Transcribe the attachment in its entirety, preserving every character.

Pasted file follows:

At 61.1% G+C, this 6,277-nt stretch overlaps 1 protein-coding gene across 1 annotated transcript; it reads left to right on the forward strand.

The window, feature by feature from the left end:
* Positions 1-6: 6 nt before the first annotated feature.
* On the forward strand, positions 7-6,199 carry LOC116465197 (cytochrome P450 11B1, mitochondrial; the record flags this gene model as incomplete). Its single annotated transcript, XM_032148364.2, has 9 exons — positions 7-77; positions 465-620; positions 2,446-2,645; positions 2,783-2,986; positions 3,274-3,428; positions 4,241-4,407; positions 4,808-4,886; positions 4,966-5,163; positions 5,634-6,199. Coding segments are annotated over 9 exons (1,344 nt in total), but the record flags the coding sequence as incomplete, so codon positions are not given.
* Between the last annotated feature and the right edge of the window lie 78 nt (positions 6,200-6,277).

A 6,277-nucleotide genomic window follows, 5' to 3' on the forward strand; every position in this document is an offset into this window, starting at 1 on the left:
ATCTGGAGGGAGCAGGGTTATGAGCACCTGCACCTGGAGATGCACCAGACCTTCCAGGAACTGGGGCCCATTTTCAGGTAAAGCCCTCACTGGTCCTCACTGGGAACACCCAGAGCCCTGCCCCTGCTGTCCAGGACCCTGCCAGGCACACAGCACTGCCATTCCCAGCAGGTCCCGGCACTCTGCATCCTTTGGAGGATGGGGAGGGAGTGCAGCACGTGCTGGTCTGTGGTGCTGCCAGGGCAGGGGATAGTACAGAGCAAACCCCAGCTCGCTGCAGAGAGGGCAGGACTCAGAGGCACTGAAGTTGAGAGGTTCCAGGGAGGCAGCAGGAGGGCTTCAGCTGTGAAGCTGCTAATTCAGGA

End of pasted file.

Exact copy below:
At 61.1% G+C, this 6,277-nt stretch overlaps 1 protein-coding gene across 1 annotated transcript; it reads left to right on the forward strand.

The window, feature by feature from the left end:
* Positions 1-6: 6 nt before the first annotated feature.
* On the forward strand, positions 7-6,199 carry LOC116465197 (cytochrome P450 11B1, mitochondrial; the record flags this gene model as incomplete). Its single annotated transcript, XM_032148364.2, has 9 exons — positions 7-77; positions 465-620; positions 2,446-2,645; positions 2,783-2,986; positions 3,274-3,428; positions 4,241-4,407; positions 4,808-4,886; positions 4,966-5,163; positions 5,634-6,199. Coding segments are annotated over 9 exons (1,344 nt in total), but the record flags the coding sequence as incomplete, so codon positions are not given.
* Between the last annotated feature and the right edge of the window lie 78 nt (positions 6,200-6,277).

A 6,277-nucleotide genomic window follows, 5' to 3' on the forward strand; every position in this document is an offset into this window, starting at 1 on the left:
ATCTGGAGGGAGCAGGGTTATGAGCACCTGCACCTGGAGATGCACCAGACCTTCCAGGAACTGGGGCCCATTTTCAGGTAAAGCCCTCACTGGTCCTCACTGGGAACACCCAGAGCCCTGCCCCTGCTGTCCAGGACCCTGCCAGGCACACAGCACTGCCATTCCCAGCAGGTCCCGGCACTCTGCATCCTTTGGAGGATGGGGAGGGAGTGCAGCACGTGCTGGTCTGTGGTGCTGCCAGGGCAGGGGATAGTACAGAGCAAACCCCAGCTCGCTGCAGAGAGGGCAGGACTCAGAGGCACTGAAGTTGAGAGGTTCCAGGGAGGCAGCAGGAGGGCTTCAGCTGTGAAGCTGCTAATTCAGGA